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‘Legal proceedings guided by political vendetta’

world Updated: Sep 29, 2010 00:41 IST
Sutirtho Patranobis
Sutirtho Patranobis
Hindustan Times
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The International Commission of Jurists’ new report appreciated the government’s effort in first separating 565 child soldiers and then rehabilitating them.

But most of its remaining 40 pages were an indictment on how 8,000 Tamils with suspected Tiger links — dumped in detention centres since April-May, 2009 — have no access to anything resembling a trial or judicial review.

Under Emergency laws here, it is legal to do so — both preventive and administrative detentions without trials are allowed. “The longstanding state of emergency powers has led to a situation in which the use of exceptional powers has become the rule,’’ the report said, adding that there was little evidence to argue that mass detention of suspects was required.

I couldn’t help but contrast the case of the detainees outside the law for 16 months now with that of the nationalist Sinhalese and sometime war hero, Sarath Fonseka.

Fonseka was arrested on unspecified charges February 8. Since then the speed of his access to the judicial process has been remarkable.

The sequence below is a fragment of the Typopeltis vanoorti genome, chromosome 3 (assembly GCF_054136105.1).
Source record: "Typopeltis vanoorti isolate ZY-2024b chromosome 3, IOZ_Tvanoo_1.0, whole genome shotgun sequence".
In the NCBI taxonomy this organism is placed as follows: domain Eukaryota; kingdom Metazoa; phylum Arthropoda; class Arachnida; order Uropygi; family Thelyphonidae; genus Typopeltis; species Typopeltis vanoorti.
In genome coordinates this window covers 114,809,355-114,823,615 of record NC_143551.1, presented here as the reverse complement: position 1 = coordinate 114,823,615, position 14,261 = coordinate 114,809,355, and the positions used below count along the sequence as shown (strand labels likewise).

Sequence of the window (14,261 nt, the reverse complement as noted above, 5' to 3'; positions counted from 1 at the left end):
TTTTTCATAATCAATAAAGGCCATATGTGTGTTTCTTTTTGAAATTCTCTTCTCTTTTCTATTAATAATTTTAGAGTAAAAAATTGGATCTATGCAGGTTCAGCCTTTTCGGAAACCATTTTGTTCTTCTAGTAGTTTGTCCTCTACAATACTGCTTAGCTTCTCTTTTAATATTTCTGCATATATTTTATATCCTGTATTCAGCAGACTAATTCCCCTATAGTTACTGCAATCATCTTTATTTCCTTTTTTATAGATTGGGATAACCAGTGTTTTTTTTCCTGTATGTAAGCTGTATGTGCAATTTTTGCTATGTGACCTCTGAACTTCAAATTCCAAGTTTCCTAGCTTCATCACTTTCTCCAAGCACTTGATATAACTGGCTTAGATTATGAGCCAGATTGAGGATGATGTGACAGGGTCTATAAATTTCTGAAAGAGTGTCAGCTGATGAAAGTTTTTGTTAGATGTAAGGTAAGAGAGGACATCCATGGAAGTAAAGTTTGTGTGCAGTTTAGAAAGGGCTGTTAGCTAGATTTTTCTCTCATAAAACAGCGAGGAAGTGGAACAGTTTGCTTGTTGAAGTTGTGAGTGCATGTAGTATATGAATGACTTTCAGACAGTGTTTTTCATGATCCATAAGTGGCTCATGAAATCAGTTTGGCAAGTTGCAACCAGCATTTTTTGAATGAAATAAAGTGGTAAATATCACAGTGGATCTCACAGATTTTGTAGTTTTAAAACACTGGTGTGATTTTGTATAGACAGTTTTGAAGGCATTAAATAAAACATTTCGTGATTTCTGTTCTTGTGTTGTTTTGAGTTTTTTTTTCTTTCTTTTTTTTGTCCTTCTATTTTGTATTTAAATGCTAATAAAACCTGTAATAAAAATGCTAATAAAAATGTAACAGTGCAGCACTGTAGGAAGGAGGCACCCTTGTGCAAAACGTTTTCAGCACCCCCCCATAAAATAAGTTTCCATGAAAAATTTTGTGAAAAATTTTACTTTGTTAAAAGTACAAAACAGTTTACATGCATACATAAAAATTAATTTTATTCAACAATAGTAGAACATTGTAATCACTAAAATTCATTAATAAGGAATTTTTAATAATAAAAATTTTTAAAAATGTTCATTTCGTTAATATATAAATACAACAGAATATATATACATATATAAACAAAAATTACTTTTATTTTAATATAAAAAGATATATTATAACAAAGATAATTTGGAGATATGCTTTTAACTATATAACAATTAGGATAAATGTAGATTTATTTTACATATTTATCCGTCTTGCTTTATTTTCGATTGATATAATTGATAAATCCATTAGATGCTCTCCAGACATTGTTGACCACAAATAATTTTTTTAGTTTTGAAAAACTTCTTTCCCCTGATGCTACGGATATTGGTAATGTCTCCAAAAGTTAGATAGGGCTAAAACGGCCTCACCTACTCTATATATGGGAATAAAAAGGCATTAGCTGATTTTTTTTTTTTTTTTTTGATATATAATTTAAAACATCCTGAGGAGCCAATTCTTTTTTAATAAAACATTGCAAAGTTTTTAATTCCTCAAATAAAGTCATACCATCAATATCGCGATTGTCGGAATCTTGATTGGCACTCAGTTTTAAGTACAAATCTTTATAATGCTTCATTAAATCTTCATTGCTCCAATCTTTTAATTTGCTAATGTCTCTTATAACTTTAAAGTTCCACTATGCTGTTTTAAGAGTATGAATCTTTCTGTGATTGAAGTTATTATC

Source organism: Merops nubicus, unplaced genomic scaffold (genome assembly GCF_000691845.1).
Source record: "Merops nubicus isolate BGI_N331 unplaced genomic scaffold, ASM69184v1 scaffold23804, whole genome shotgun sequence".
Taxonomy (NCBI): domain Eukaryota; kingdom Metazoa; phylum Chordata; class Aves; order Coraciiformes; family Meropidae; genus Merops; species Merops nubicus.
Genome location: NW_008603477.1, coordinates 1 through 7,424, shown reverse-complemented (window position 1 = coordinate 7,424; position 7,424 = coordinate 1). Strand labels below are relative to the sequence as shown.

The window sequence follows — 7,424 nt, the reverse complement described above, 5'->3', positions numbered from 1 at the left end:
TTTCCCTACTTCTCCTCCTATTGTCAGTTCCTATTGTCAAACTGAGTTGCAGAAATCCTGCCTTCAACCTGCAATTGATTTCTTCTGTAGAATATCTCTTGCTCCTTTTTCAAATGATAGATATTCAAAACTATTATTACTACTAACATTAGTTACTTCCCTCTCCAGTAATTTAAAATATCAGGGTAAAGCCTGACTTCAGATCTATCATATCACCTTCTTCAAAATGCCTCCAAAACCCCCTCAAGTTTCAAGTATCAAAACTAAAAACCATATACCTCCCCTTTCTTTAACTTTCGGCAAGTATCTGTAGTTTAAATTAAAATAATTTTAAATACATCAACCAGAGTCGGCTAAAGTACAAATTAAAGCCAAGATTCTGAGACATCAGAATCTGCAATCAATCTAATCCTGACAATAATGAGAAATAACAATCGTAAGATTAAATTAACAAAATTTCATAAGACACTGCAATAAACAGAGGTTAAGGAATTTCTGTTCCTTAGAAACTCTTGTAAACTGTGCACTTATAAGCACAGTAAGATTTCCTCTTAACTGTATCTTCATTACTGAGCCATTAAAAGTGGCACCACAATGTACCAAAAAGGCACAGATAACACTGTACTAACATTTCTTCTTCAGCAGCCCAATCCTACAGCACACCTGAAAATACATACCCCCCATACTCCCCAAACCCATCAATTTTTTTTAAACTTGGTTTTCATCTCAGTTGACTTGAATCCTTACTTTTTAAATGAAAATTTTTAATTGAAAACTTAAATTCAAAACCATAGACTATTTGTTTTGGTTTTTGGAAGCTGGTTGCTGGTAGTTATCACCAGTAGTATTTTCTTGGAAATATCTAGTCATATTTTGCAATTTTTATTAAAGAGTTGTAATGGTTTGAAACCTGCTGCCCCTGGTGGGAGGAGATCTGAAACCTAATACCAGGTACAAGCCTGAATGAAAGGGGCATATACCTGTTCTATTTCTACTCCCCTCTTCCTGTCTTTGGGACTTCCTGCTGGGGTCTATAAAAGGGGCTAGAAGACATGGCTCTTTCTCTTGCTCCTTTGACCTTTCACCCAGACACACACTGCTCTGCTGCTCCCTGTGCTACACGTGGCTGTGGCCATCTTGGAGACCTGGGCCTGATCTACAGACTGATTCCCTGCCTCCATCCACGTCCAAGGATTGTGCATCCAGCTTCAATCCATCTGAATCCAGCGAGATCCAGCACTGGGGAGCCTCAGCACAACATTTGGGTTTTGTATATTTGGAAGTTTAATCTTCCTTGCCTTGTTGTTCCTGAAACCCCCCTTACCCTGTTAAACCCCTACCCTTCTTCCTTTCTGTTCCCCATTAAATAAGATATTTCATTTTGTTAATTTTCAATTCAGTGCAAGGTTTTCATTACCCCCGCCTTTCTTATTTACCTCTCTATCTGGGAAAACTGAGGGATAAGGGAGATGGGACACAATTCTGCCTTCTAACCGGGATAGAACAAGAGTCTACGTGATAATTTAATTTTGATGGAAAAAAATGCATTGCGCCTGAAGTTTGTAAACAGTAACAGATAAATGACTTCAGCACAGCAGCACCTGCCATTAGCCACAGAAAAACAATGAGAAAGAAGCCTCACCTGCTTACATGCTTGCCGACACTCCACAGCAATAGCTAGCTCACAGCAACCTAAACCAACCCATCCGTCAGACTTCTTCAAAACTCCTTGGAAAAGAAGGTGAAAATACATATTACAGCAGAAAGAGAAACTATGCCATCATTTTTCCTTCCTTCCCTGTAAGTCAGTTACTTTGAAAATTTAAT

But unlike the detainees who remain incarcerated without trials, Fonseka’s punishments following trials are being pronounced rapidly, raising questions about the government’s motives. Two court martials were over in seven months. In August, the first found him engaging in politics while in service and removed his uniform and medals.

The second indictment came days ago and could put him in jail for under three years, if President Mahinda Rajapaksa approves the court martial board’s recommendation. He was charged with corruption and not declaring his son-in-law’s connection to a company from which military equipment was bought; deadly equipment like binoculars, batteries, generators and direction finders. (The son-in-law himself is missing for months.)

Fonseka’s trial in civil courts has also begun. Including one in which he is accused of alleging that defence secretary, Gotabhaya Rajapaksa, ordered the execution of surrendering LTTE leaders.

If indicted, that would mean a heavier jail sentence.

At least Fonseka himself as an MP and his leftist political colleagues have made noise in Parliament that the legal proceedings were guided by political vendetta and a sham. But for the thousands of faceless Tamil detainees, the trial in itself is a guarantee that they don’t have.